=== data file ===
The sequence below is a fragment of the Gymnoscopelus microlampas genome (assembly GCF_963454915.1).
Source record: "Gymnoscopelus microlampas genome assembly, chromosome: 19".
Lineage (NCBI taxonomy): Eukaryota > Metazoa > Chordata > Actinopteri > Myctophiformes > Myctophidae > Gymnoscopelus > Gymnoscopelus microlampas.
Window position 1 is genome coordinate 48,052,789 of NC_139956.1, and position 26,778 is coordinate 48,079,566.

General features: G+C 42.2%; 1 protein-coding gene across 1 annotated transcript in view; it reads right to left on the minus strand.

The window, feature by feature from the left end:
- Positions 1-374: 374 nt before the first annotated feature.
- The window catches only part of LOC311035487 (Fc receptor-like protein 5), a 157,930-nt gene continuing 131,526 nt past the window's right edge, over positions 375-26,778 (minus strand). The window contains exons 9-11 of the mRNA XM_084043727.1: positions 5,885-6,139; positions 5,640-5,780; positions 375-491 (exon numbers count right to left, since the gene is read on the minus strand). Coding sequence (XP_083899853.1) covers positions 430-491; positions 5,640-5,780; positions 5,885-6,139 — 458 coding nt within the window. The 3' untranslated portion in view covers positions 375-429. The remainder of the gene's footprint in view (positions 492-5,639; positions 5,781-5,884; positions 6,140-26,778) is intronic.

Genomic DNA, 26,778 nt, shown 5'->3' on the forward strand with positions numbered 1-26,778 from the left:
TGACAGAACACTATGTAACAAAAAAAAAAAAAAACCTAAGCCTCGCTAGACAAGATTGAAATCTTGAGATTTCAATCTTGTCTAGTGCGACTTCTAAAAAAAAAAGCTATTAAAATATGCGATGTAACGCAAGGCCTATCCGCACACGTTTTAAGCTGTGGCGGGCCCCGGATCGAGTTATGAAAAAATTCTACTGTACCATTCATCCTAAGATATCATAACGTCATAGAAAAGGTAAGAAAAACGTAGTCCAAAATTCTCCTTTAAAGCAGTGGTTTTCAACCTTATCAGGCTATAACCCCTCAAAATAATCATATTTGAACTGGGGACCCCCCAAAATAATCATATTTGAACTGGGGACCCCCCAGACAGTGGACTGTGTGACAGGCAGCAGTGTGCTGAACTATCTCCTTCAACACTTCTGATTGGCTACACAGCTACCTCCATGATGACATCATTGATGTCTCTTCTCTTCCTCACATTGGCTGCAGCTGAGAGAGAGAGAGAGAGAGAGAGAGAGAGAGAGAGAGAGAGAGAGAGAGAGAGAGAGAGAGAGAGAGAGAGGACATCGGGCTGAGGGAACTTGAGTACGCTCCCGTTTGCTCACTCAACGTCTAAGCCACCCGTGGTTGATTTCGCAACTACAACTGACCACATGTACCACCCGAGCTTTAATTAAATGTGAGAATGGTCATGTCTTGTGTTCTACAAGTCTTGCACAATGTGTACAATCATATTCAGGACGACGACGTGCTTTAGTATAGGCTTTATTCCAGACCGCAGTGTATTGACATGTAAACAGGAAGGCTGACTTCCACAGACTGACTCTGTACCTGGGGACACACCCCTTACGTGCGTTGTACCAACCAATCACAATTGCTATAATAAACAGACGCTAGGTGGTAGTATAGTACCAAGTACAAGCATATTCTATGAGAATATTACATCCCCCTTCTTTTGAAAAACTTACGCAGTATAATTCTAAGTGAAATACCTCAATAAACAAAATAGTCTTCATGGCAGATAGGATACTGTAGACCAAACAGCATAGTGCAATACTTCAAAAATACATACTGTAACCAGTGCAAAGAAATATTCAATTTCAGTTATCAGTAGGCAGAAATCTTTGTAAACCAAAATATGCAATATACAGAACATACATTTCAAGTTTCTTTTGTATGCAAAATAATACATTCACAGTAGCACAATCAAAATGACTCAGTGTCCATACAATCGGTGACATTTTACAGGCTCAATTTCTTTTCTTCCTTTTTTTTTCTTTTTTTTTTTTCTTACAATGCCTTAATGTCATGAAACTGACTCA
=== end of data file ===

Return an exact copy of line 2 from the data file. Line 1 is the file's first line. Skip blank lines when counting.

Source record: "Gymnoscopelus microlampas genome assembly, chromosome: 19".